“CGT on entrepreneurial gains is way too high. I have no problem if CGT was at the present level in terms of speculative gain,” Caulfield said in a recent interview.
“But if somebody starts a company and lives on beans for three years while they are bootstrapping their business and creating hundreds of jobs … when they sell the company, they deserve some recognition for the sacrifice that has gone into that.
“Not only that, but if they were adequately rewarded, they are more likely to recycle that investment by investing or building more businesses.
“But if I could pick one big reform, it wouldn’t be a reduction in CGT I would go for. The first thing we need would be a radical reform of taxation of share options, which, frankly in Ireland, is an absolute scandal and a real barrier in terms of your ability to attract talent from abroad.”
When it comes to share options, Ireland is just not at the races. Small companies are unable to reward employees for their faith and commitment on smaller salaries. Instead, they run the gauntlet of losing vital staff every time a new multinational rolls into town that can offer better conditions, opportunities and benefits such as healthcare, pensions and – yes, of course – share options.
“You could almost hear a Dublin start-up sigh every time there’s a new jobs announcement,” a Limerick entrepreneur told me last year.
Scale up the seeds of hope
And yet, despite the Government’s muddled approach to taxing entrepreneurs, people are still starting up with the hopes of scaling up.
Just last week, we reported on the new Building Block in Sligo town. Within three floors, the aspirations of start-ups, scale-ups and multinationals can be accommodated and there is the potential to create 200 jobs in the next two years. The new building will be connected to 1Gbps fibre broadband by Eir and the work-life balance advantages of living outside a major city are apparent.
In Galway, Bank of Ireland’s new StartLab West has gone live, with a second cohort of start-ups that takes in a broader swathe from across the Connacht region.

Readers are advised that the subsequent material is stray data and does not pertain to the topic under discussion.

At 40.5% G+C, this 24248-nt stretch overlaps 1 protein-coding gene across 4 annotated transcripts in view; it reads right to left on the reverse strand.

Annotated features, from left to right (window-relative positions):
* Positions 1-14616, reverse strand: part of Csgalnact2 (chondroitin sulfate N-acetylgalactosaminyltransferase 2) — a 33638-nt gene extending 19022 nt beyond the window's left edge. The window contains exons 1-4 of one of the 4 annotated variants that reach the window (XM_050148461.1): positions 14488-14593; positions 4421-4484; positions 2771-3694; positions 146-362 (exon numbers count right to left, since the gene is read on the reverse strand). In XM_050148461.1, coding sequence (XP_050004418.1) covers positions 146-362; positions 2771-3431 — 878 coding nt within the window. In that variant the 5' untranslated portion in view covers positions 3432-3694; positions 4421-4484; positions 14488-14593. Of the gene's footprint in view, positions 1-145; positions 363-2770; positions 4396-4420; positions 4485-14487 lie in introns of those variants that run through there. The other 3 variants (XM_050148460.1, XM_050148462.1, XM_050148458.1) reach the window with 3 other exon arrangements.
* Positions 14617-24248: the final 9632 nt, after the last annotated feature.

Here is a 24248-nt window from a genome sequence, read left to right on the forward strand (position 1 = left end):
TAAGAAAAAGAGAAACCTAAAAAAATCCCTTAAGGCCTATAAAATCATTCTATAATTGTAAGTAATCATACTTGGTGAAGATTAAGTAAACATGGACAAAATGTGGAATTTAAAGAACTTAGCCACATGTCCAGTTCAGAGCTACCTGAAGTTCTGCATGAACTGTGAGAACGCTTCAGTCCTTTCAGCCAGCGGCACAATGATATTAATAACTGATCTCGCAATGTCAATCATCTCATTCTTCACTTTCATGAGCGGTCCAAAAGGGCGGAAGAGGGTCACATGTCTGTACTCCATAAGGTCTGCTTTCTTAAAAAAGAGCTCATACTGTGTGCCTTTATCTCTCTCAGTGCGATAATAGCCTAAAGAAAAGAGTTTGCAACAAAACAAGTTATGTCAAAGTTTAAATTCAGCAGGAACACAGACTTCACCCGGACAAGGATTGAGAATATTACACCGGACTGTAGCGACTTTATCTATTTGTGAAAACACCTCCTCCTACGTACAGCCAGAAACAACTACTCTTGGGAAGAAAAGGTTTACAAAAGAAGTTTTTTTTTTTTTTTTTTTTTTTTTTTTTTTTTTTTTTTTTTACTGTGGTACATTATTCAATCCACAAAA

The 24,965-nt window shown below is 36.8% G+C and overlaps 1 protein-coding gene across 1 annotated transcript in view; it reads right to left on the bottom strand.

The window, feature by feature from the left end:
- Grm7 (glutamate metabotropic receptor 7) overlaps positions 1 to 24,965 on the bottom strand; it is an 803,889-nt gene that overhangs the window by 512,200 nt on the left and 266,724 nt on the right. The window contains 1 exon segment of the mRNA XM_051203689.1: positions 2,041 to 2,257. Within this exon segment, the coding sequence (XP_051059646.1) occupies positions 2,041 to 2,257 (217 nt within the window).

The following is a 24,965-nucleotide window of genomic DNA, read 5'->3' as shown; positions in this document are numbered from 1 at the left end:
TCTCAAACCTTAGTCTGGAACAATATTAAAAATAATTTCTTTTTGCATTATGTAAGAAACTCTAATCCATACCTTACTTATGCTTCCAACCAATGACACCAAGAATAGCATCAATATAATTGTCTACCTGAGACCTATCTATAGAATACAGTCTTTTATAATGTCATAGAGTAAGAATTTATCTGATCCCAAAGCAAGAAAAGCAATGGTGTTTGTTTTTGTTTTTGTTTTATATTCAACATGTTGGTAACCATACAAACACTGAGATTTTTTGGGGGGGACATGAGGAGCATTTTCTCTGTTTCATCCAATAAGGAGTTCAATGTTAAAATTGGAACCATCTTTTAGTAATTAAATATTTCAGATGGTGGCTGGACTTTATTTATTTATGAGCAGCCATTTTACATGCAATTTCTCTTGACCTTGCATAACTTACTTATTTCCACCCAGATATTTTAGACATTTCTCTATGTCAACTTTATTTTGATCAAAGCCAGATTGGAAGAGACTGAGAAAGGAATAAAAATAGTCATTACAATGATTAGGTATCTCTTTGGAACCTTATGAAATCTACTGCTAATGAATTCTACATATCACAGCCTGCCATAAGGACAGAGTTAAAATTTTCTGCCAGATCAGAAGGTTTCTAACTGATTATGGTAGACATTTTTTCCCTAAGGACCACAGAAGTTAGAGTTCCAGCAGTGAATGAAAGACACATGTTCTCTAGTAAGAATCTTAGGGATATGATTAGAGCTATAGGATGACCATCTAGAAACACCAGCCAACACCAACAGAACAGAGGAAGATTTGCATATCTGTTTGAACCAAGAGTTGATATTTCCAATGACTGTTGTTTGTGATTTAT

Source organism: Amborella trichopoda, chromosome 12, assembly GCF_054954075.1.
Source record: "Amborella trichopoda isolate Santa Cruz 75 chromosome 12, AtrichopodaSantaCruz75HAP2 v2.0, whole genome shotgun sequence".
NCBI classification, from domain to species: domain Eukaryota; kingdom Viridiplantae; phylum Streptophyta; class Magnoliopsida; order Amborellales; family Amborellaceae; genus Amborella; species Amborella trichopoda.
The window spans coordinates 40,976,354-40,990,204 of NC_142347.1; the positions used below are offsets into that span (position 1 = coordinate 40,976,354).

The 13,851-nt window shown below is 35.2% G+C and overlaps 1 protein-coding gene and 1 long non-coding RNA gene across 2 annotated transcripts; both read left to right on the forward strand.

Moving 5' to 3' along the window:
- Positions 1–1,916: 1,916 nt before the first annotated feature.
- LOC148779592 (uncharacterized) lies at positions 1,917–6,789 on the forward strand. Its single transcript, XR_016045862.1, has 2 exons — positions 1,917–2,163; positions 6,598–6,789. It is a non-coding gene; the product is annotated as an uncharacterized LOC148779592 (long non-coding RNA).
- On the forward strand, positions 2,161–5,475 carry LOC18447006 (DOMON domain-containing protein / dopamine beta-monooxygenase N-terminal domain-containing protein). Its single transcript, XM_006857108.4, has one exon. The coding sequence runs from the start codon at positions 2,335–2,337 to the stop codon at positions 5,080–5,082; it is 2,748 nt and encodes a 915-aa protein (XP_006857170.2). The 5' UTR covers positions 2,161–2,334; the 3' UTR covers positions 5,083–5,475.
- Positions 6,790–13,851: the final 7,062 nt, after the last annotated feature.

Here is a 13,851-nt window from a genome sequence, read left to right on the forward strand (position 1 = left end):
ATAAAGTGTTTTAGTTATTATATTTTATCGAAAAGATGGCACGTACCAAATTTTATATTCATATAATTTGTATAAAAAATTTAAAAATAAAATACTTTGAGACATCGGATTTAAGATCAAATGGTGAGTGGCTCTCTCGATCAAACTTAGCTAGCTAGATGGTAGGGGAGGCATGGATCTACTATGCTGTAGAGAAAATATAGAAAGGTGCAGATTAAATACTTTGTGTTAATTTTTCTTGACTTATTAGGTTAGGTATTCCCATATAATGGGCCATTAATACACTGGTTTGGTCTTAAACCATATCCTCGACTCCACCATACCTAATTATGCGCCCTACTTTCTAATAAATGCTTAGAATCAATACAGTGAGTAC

In recent weeks, Siro and Vodafone revealed plans to light up 1Gbps business hubs in 15 Irish towns.
Not only that, but business angels – seasoned business people who invest their own money in start-ups – invested €13.6m in 50 Irish start-ups in 2016, up 25pc on the previous year.
They see the potential, so why can’t the State do the same with a more progressive tax policy that rewards risk and accepts that failure is also a reality?
When the recession hit in 2008, we all knew someone whose business shuttered its doors. The frightening thing was the scale and the impact on ordinary people, who were as much a victim of tax policy as they were of the wider economic storm.
For example, how many carpenters or tradespeople do you know who couldn’t even qualify for dole because of whatever way they were advised to pay their PRSI as sole traders?
Either because of or despite policy, people are pressing ahead with their dreams and ambitions. They are starting up businesses, farmers are diversifying their farm enterprises and step-by-step essential infrastructure such as broadband is gradually getting deployed.
It could be the perfect storm that creates legions of jobs and therefore, more taxpayers and more funds for the exchequer and in turn, better services for the people.
For this, the State needs to step up and support entrepreneurs and owner-managers, to enable them to reward and retain employees and, ultimately, scale up.
The entrepreneurs and local business owners are doing their part; it is time the State did its part too.
Stop punishing entrepreneurs for daring to dream.